Roughly in the mid 2000s it got very common for people in the trading business to get on chatrooms. Bloomberg is probably the best known, but somehow Yahoo Chat also has a piece in the commodity space.
The chats go on constantly, and I would guess people just didn't think anyone would look through the records. Much like with squawk boxes, who would ever imagine someone listening to the recordings?
Similar cases have happened in FX and LIBOR, and it's quite clear what the incentives are. You might think that some banks are long and some short, thus cancelling out the market effect, but that's not the case. Often the trade that's popular is the same for everyone, so the banks are on one side and the customers on the other. So if you have a small group of banks that in a chatroom, it's quite tempting to collude.
You also have to think about how market making works. It's at heart an information business. If you know customers are going to be buying, you want to get inventory first and sell it to them. It's nice to be the first guy to do that but realistically you won't know what's up all the time. Makes good sense to have friends at other banks.
Are the groups an open secret to give legitimacy to the info, or is membership more controlled?
These ,,charges'' are part of the cost of doing ,,business''
Incarcerated former trader blames himself for trusting colleagues and superiors, laments his inability to push his side of the scandal in the press during the trial
This means that cliques along the lines of "I'll scratch your back if you'll scratch mine" form naturally. It's almost impossible to prevent as a lot of the trading happens directly between traders and never crosses exchange boundaries and even then, it's often tricky to prove collusion purely based on the trades. Official trading communication channels are monitored, but this is irrelevant if the deal can be pre-arranged privately off channel.
There are too many conflicts of interest in the entire industry really. It's not in the best interest of the banks to monitor their internals too closely. Sure, there are plenty of theatrics and checkbox-ticking exercises, but really, as long as it is cheaper to pay the eventual fines than to employ armies of auditors and actually give them the motivation and power to enforce the rules, it's not happening.
The internal controls themselves can be fairly annoying too. I remember a 6 month effort to get our legal department to clear a US fund launch because their incentive was to just reject every proposal. They don't directly get to see the benefits of a successful product, but would certainly feel the pain of one that gets into trouble for whatever reason.
So keep raising the fines. make them proportional to the banks turnover, or their perceived size if it appears that they are trying to disguise profits. The leadership of the banks need to follow the rules too, and make sure that the organisation follows those same rules. Maybe they should be held accountable when that doesn't happen.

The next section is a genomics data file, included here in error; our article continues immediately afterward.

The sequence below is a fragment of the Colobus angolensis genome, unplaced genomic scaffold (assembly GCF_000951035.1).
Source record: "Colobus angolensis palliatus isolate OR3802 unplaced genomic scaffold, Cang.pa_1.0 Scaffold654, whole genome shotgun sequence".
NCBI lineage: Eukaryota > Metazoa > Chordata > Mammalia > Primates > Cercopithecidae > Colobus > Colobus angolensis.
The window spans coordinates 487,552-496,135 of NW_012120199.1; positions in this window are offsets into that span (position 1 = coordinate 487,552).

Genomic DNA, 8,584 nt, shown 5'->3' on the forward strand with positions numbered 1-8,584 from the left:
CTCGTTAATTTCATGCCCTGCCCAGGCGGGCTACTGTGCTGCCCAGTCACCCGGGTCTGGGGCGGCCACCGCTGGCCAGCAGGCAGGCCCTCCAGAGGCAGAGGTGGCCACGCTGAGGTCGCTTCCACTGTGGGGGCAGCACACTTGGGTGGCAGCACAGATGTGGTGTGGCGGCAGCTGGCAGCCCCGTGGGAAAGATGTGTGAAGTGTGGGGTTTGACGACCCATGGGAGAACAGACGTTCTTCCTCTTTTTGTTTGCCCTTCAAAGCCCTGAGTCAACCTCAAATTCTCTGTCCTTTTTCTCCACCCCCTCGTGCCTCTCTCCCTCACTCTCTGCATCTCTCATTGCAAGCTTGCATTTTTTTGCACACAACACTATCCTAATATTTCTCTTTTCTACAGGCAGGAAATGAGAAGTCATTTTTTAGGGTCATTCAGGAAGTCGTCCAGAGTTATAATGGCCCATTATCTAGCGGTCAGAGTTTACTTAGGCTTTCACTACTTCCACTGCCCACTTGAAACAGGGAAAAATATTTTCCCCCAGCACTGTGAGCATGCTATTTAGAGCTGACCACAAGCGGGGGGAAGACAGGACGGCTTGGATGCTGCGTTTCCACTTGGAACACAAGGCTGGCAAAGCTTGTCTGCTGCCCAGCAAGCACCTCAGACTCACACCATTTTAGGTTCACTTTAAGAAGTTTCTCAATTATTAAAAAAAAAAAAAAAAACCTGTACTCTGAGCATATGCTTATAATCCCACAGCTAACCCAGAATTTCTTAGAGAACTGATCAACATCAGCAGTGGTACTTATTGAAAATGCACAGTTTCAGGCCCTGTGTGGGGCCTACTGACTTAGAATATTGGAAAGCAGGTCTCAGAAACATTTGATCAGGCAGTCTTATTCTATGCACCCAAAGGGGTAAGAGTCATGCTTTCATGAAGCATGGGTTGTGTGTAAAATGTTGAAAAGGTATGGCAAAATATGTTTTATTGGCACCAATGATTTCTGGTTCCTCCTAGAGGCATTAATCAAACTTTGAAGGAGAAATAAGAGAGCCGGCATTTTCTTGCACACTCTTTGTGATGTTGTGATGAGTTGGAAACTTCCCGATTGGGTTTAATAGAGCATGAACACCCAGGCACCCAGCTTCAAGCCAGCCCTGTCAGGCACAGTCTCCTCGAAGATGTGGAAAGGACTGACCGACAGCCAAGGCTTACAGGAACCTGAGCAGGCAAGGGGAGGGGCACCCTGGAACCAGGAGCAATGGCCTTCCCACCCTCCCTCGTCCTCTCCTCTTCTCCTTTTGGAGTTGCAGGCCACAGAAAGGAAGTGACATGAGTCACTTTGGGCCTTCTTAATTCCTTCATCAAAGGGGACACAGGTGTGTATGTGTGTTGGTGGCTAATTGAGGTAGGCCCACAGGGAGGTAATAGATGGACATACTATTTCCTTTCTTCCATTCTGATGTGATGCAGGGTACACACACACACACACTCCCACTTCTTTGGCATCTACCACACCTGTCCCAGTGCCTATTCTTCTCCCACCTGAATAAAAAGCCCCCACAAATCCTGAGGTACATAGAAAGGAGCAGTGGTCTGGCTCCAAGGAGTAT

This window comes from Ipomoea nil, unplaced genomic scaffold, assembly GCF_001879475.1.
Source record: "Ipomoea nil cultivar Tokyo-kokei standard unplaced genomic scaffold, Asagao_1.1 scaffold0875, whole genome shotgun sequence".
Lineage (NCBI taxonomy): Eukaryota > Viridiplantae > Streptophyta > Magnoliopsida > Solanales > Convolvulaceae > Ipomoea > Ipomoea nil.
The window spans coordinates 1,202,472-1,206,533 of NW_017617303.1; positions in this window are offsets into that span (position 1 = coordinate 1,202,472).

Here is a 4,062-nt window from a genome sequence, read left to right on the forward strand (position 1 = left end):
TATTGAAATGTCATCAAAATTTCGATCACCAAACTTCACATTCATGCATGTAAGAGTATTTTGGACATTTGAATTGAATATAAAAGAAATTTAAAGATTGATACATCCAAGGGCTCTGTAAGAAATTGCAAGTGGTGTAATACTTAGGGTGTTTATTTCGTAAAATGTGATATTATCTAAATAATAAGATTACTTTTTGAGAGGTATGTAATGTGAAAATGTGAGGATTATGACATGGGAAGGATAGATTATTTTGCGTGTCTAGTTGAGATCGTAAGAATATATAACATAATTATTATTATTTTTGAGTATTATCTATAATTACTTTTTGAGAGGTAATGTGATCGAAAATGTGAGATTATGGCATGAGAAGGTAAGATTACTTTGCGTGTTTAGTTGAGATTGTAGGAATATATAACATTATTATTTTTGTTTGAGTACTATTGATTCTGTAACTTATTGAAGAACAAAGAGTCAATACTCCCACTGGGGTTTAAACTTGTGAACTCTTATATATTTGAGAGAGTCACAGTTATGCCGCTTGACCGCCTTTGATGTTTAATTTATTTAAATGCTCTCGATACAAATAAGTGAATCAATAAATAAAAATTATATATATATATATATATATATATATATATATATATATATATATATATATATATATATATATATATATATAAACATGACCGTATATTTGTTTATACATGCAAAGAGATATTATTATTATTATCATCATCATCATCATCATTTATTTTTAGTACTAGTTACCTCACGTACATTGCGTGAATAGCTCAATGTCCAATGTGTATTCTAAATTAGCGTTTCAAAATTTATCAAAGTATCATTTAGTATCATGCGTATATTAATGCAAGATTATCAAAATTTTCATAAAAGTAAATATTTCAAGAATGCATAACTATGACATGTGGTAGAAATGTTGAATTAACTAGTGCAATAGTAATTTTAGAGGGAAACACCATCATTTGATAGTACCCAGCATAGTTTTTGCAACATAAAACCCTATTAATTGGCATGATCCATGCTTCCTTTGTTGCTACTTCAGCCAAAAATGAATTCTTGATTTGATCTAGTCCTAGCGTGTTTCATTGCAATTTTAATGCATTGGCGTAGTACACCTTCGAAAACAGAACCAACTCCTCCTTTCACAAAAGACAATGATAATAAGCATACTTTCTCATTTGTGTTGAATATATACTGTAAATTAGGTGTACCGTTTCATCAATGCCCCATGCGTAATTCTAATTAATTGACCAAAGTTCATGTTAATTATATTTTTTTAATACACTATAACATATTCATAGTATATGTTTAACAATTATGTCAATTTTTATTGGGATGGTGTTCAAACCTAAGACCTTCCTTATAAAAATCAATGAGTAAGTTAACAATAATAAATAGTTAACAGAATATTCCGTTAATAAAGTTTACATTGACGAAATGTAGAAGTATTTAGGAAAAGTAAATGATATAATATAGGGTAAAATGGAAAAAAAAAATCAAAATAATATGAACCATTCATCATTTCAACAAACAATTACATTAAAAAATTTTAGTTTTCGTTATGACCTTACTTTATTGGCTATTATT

As we found out when Health & Safety legislation was enacted which did this, it turns out that when you start holding people personally accountable for their actions (or lack of), then changes start to happen in the culture of the workplace. I walked around a factory recently and they take the health and safety of themselves, their colleagues and their visitors very seriously.
Of course that relies on someone actually being held accountable for a change...
Finance is too abstract for this to work. "Big Bank Co ABC defrauding other institutional clients by XYZ billions" is so far removed from common folk that they can't relate to it. Some politicians will make some token moves, which (as described in another comment of mine) will just end up funneling some money into another special interest group and that's it.
The Volcker Rule (part of Dodd-Frank) prohibits prop trading at banks (with few exceptions). The big banks have been actively discouraging it as well, changing comp structures to avoid rewarding prop trading.
> trading happens directly between traders and never crosses exchange boundaries
All these trades still need to be cleared, no? There's a structure to markets that you're papering over here.
> It's not in the best interest of the banks to monitor their internals too closely.
You may think this, but traders at banks are subject to tons of surveillance. Banks take lots of measures now to catch rogue traders even if it's just because they don't want dirty laundry being aired publicly.
Ok, replace prop trading with a fund trading OTC products that the bank runs.
> All these trades still need to be cleared, no? There's a structure to markets that you're papering over here.
They do, and as I wrote in a bit that you didn't quote, it's largely irrelevant because it's not that difficult to hide collusion. Heck, the guys fixing LIBOR did it successfully even with all the controls you claim the banks put in place.
> You may think this, but traders at banks are subject to tons of surveillance.
Yes, there is tons of surveillance. There is (in my experience) fairly little actually effective surveillance. For once, surveillance is never an interesting task. I consider it the same as guard duty. 99% of the time, nothing happens. Humans are not good at catching unexpected outliers. So you automate a lot of the checks, but these either produce too many false positives and thus bury the true problems in the noise, or they can be circumvented.
As I wrote, I consider the root cause to be a problem of incentives and conflicts of interest. No amount of patching with egregious audit and or lawyering will fix this. I consider statements like "but look at all the checks we already do" theatrics.
Look I'm in the industry. I have to complete 5 different training and educational courses every month, spanning from market abuse, to insider trading to fraud. Nobody takes this crap seriously and it is broadly considered a complete and utter waste of time. We have to fulfill a bazillion reporting obligations, but all of it is just a thin veneer of compliance to tick checkboxes. Every year, some chums from KPMG/PwC/<insert alphabet soup> come around, check that there are no obvious problems and rubberstamp everything. They find some token things which get reported and rectified so it looks like they actually do something.